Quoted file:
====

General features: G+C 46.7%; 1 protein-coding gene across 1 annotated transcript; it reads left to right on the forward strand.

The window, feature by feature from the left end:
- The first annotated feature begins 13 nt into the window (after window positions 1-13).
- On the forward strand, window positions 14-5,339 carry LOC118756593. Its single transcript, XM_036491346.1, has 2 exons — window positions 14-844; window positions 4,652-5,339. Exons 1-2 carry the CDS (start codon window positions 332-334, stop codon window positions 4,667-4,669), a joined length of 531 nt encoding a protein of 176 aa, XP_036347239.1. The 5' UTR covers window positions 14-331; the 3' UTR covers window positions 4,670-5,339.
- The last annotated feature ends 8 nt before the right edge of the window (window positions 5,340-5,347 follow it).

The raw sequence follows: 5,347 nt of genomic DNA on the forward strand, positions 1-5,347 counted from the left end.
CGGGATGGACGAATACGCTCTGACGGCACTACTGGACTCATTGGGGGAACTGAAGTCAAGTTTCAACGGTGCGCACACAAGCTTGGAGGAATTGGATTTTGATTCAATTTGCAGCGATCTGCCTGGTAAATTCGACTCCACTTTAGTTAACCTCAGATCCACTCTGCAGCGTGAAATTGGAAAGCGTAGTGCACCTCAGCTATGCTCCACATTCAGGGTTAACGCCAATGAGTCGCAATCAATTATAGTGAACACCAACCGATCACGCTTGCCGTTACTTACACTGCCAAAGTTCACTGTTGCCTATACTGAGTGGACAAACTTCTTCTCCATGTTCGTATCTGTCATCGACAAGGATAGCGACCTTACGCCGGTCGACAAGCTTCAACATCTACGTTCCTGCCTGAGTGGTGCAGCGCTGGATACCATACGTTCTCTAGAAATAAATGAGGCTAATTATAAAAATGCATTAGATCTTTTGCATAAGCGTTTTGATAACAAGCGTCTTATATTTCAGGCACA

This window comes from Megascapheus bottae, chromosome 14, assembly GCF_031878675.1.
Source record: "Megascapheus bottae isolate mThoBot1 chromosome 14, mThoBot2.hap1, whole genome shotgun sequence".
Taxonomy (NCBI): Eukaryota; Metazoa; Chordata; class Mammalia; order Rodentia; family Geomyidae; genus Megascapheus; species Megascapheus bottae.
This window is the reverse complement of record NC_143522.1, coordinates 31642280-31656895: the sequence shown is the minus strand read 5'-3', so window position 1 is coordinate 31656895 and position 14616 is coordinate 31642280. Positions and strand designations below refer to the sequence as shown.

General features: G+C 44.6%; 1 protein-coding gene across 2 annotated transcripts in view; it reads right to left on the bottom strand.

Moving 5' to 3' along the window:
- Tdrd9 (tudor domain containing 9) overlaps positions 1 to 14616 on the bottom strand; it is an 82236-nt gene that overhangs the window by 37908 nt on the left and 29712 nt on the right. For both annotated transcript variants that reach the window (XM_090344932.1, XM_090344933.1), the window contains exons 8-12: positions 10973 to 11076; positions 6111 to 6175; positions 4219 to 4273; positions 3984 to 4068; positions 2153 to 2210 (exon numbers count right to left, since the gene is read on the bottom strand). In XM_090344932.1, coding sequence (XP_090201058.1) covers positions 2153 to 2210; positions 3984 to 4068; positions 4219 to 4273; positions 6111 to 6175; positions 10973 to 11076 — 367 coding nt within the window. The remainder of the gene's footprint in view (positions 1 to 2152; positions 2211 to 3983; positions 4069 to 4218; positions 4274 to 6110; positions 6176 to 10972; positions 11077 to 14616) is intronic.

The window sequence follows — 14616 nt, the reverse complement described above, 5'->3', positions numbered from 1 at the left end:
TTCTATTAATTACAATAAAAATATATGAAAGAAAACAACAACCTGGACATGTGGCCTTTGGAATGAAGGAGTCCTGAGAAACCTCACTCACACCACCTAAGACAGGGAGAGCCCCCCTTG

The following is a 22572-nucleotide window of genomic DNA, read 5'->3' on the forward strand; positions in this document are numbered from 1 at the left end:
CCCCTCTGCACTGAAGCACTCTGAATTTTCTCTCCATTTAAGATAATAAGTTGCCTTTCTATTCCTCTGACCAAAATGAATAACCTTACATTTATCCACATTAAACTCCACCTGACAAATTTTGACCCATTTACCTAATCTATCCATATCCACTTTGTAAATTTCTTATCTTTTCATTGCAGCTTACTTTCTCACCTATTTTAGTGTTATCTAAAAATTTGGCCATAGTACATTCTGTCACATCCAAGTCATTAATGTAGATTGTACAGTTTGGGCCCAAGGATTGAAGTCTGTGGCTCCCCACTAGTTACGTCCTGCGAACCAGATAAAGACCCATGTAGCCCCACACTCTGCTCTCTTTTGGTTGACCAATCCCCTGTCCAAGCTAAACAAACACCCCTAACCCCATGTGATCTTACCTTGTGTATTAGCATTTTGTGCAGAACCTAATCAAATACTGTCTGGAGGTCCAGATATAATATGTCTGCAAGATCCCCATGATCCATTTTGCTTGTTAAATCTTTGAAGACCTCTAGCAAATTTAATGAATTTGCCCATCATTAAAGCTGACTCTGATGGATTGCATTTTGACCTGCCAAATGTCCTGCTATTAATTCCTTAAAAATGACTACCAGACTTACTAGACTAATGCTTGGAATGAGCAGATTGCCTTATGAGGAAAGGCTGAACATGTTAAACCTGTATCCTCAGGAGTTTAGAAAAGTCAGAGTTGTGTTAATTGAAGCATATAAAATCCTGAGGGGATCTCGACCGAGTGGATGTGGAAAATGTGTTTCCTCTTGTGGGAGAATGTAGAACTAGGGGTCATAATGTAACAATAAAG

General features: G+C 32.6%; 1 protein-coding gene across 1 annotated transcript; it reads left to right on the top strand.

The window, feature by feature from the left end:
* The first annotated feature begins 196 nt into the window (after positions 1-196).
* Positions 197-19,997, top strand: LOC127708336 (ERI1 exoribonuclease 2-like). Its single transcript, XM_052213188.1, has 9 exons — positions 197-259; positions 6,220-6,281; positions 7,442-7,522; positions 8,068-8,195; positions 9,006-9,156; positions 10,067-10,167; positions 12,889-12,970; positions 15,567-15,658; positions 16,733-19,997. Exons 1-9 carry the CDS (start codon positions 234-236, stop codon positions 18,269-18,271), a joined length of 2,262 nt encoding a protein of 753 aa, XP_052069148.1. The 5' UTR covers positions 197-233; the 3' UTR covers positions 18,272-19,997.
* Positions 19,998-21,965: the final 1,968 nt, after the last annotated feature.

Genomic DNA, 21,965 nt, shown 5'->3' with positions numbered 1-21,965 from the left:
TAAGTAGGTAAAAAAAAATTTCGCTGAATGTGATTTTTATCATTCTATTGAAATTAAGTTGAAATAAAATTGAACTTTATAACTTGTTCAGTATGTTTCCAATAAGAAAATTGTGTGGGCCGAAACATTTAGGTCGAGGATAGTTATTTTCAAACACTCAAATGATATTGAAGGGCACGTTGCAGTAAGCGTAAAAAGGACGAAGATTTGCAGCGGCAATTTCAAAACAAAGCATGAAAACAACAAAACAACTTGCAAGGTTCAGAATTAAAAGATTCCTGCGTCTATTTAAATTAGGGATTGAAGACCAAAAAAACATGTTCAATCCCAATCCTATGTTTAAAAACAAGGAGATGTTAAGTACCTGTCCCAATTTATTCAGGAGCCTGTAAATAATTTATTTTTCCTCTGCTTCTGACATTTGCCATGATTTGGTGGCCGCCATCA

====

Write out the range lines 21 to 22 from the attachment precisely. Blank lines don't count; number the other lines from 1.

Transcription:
* The first annotated feature begins 196 nt into the window (after positions 1-196).
* Positions 197-19,997, top strand: LOC127708336 (ERI1 exoribonuclease 2-like). Its single transcript, XM_052213188.1, has 9 exons — positions 197-259; positions 6,220-6,281; positions 7,442-7,522; positions 8,068-8,195; positions 9,006-9,156; positions 10,067-10,167; positions 12,889-12,970; positions 15,567-15,658; positions 16,733-19,997. Exons 1-9 carry the CDS (start codon positions 234-236, stop codon positions 18,269-18,271), a joined length of 2,262 nt encoding a protein of 753 aa, XP_052069148.1. The 5' UTR covers positions 197-233; the 3' UTR covers positions 18,272-19,997.